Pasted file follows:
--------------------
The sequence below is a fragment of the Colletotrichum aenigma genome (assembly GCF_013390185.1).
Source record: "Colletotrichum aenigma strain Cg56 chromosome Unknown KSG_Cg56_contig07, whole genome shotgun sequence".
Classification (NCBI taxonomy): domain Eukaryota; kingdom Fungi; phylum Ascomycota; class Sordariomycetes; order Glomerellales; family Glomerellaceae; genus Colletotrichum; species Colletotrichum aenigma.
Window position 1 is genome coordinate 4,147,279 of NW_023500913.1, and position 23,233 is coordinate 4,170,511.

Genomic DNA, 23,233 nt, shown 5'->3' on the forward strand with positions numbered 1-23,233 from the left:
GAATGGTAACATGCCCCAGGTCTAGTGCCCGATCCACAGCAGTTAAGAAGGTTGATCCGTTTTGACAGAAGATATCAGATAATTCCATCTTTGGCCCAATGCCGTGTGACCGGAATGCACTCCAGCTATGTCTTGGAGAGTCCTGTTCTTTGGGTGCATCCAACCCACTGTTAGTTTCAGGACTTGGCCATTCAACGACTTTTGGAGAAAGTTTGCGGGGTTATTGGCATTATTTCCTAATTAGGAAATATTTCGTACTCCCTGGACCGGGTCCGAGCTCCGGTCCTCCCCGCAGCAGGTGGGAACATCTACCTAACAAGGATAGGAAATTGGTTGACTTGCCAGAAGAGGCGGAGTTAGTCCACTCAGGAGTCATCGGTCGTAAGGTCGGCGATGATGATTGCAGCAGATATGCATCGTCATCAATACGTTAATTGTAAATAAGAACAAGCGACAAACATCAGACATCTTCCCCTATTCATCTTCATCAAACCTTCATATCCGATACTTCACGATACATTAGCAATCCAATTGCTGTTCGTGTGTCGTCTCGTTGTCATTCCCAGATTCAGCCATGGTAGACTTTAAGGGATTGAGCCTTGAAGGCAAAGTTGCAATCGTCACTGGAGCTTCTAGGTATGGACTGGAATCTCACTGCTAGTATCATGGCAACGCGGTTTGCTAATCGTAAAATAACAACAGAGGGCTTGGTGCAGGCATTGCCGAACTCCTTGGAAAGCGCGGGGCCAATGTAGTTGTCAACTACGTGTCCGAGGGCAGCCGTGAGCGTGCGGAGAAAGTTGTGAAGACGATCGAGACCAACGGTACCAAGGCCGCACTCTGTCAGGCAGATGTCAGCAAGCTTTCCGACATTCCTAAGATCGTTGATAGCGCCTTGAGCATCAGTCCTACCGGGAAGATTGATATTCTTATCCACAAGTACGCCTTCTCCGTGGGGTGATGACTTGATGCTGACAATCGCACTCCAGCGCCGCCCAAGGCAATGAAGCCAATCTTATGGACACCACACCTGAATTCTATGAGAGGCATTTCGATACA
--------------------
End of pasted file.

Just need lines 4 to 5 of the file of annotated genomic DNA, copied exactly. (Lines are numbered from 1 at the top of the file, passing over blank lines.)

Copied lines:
Window position 1 is genome coordinate 4,147,279 of NW_023500913.1, and position 23,233 is coordinate 4,170,511.

Genomic DNA, 23,233 nt, shown 5'->3' on the forward strand with positions numbered 1-23,233 from the left: